There is little question about Taiwan’s willingness or ability to meet the agreement’s high standards. Instead, the issue is largely political. Taiwan is a member of the WTO as a “separate customs territory,” and there is nothing to prevent it from joining the CPTPP on the same basis. However, China has opposed Taiwan’s accession bid, and many believe China’s own bid to join the agreement was primarily intended to pre-empt Taiwan’s.

China’s strategy seeks to isolate Taiwan by limiting its opportunities for international co-operation and engagement. Beijing has sought to restrict Taiwan’s participation in international institutions and agreements, such as the United Nations and the World Health Organization. China has also sought to use its economic might to pressure other countries not to enter into trade agreements with Taiwan or include it in trade blocs.

Notably, China has excluded Taiwan from participation in the Regional Comprehensive Economic Partnership (RCEP), the second major trade pact in the region. RCEP encompasses China, Japan, Australia, New Zealand and South Korea, as well as the 10 members of ASEAN – Brunei, Cambodia, Indonesia, Laos, Malaysia, Myanmar, the Philippines, Singapore, Thailand and Vietnam. Although not as deep or broad in the extent of its liberalization as the CPTPP, RCEP’s primary significance lies in replacing the patchwork of bilateral agreements currently governing trade in the region with a common set of rules, including a unified rules-of-origin framework. Since any given product is usually comprised of inputs from many different countries, rules of origin are used to determine whether that product will be given preferential treatment under a free trade agreement. RCEP’s unified rules of origin will make it considerably easier for products made in its member countries to access other markets in the region at low or no tariffs. As a result, RCEP will drive further regional economic integration among participating states, with China at its hub. The agreement will deepen regional supply chains, and with Taiwan deliberately excluded at China’s behest, Taiwan’s position within those supply chains will be increasingly weakened.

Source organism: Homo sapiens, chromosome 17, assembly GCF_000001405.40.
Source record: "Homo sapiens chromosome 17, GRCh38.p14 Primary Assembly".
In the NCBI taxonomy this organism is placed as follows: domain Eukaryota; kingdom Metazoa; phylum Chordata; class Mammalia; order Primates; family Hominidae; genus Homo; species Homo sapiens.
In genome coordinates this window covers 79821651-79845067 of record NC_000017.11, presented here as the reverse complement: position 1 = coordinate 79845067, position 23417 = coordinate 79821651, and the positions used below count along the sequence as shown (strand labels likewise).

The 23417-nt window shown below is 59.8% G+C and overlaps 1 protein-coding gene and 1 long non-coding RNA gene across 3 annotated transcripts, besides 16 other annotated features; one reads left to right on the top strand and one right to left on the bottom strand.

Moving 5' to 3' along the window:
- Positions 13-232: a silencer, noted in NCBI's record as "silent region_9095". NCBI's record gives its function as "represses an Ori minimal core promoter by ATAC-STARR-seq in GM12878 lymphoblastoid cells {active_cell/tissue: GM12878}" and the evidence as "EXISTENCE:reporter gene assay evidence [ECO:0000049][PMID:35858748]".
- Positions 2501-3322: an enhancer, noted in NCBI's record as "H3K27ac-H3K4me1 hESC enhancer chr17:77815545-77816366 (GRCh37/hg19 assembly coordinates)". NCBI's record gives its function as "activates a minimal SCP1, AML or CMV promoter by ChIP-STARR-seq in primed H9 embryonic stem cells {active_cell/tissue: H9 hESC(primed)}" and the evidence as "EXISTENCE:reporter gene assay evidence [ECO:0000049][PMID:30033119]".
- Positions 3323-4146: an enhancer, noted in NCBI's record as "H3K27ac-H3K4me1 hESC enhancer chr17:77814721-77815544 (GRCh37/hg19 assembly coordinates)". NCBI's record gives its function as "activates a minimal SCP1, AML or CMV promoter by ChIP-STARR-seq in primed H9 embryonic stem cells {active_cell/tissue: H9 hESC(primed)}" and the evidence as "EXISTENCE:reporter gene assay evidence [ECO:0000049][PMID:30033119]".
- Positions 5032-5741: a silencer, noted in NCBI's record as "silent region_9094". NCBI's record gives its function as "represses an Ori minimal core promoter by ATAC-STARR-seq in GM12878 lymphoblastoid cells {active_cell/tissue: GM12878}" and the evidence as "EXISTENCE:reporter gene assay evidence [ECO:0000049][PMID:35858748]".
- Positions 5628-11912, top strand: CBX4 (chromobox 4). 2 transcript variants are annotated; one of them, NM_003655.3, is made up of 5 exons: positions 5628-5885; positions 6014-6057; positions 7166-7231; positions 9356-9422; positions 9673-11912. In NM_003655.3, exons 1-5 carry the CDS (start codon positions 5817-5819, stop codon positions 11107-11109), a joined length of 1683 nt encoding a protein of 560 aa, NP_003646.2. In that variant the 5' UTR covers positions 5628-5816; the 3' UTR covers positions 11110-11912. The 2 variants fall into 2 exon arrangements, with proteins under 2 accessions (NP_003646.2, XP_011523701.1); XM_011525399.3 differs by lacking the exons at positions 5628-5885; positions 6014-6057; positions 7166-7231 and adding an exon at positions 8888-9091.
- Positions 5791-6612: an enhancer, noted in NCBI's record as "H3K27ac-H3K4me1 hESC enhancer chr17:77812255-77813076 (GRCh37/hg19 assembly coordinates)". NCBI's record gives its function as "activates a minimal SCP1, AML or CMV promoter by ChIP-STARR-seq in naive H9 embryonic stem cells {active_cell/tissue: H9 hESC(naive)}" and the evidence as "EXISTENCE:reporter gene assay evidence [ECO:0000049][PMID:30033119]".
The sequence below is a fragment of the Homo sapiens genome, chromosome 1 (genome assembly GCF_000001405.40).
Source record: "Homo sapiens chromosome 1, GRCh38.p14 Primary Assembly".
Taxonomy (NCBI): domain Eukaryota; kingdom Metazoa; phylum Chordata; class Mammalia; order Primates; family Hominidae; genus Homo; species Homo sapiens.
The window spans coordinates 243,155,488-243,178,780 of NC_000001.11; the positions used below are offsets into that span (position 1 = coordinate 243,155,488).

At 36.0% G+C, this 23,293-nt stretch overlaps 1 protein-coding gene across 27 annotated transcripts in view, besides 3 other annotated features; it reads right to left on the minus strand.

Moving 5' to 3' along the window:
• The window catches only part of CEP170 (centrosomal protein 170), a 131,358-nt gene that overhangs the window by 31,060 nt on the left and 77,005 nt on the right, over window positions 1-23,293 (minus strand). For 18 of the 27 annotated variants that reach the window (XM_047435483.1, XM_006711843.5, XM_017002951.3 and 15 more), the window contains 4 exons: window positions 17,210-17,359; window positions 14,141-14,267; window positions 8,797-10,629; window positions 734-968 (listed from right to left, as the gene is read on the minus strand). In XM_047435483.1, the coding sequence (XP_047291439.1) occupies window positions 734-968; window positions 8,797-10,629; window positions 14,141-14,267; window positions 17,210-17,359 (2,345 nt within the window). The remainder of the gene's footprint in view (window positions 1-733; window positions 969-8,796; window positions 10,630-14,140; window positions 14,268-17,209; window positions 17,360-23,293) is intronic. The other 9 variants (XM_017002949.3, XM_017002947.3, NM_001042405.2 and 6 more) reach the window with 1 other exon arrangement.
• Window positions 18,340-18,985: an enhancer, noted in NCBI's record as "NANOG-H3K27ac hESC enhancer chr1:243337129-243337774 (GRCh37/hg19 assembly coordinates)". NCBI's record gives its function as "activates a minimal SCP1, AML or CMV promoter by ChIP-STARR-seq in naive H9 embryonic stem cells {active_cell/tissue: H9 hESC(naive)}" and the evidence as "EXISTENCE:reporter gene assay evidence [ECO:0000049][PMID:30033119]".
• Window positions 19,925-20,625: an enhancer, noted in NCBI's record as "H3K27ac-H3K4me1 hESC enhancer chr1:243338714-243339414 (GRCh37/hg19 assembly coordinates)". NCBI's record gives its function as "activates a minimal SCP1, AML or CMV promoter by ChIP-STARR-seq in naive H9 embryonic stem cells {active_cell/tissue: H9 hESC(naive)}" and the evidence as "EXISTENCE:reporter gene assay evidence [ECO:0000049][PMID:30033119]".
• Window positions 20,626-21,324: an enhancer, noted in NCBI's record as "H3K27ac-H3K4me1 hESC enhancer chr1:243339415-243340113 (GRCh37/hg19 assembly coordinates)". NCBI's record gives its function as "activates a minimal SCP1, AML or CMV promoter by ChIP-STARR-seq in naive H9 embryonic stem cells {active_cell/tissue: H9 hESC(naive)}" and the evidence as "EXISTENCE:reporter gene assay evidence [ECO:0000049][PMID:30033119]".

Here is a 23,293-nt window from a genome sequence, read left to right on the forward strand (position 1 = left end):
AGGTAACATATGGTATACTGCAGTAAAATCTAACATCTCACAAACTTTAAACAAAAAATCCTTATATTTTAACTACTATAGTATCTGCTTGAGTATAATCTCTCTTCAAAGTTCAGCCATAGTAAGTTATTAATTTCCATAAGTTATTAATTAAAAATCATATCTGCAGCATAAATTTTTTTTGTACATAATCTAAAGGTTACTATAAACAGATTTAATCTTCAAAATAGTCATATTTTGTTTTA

Being excluded from the two major trade agreements in the Asia-Pacific region puts Taiwan at a significant disadvantage. Over the long term, this will make it a less attractive destination for industry and foreign investment and threaten its economic security. Allowing Taiwan to join the CPTPP would help to mitigate the effects of its exclusion from RCEP, by enabling it to deepen its trade and economic ties to other CPTPP members. CPTPP membership would give Taiwan preferential access to many important markets, help it to attract inward investment and support its ability to remain competitive in global markets.

Joining the CPTPP is a top policy priority for Taiwan because it faces intense military pressure from Beijing. As Shihoko Goto of the Wilson Center aptly put it, the CPTPP is “at the heart of mapping out Taiwan’s long-term survival.” Giving in to Chinese efforts to isolate Taiwan and limit its economic and political ties to other states will only render it more vulnerable.

Recognizing the importance of supporting Taiwan through economic co-operation, the U.S. concluded the first phase of a new trade agreement with Taiwan in May 2023. The initial agreement covers trade facilitation, regulatory practices, services, domestic regulation and anti-corruption, and supports small and medium-sized enterprises. Negotiations have now moved to finalizing the remaining areas of agriculture, labour, environment, SOEs, digital trade and non-market policies and practices. Since the U.S.-Taiwan Initiative on 21st Century Trade actually replicates many of the provisions and chapters contained in the CPTPP (which the U.S. played a central role in drafting), it has also helped accelerate Taiwan’s preparations and readiness to join the CPTPP.

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Can China Meet the Agreement's Standards?